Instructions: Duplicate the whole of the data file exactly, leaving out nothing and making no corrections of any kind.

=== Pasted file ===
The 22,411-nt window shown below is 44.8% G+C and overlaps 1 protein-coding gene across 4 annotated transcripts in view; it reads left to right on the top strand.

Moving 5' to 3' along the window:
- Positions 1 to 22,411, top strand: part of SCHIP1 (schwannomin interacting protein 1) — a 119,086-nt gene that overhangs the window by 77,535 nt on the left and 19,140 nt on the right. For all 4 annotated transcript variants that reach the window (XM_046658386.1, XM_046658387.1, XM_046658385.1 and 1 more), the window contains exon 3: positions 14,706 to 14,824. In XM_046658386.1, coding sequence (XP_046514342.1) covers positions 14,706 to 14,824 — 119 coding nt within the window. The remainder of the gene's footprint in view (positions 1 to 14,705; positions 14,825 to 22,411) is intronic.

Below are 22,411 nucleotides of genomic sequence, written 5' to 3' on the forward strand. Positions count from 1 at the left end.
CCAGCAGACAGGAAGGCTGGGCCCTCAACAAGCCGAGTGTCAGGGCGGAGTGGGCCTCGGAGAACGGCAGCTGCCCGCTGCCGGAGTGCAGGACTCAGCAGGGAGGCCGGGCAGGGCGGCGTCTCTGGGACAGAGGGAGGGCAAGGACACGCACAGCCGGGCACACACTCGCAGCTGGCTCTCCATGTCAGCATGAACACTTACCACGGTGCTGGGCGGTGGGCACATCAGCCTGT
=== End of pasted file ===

The 22,411-nt window shown below is 44.8% G+C and overlaps 1 protein-coding gene across 4 annotated transcripts in view; it reads left to right on the top strand.

Moving 5' to 3' along the window:
- Positions 1 to 22,411, top strand: part of SCHIP1 (schwannomin interacting protein 1) — a 119,086-nt gene that overhangs the window by 77,535 nt on the left and 19,140 nt on the right. For all 4 annotated transcript variants that reach the window (XM_046658386.1, XM_046658387.1, XM_046658385.1 and 1 more), the window contains exon 3: positions 14,706 to 14,824. In XM_046658386.1, coding sequence (XP_046514342.1) covers positions 14,706 to 14,824 — 119 coding nt within the window. The remainder of the gene's footprint in view (positions 1 to 14,705; positions 14,825 to 22,411) is intronic.

Below are 22,411 nucleotides of genomic sequence, written 5' to 3' on the forward strand. Positions count from 1 at the left end.
CCAGCAGACAGGAAGGCTGGGCCCTCAACAAGCCGAGTGTCAGGGCGGAGTGGGCCTCGGAGAACGGCAGCTGCCCGCTGCCGGAGTGCAGGACTCAGCAGGGAGGCCGGGCAGGGCGGCGTCTCTGGGACAGAGGGAGGGCAAGGACACGCACAGCCGGGCACACACTCGCAGCTGGCTCTCCATGTCAGCATGAACACTTACCACGGTGCTGGGCGGTGGGCACATCAGCCTGT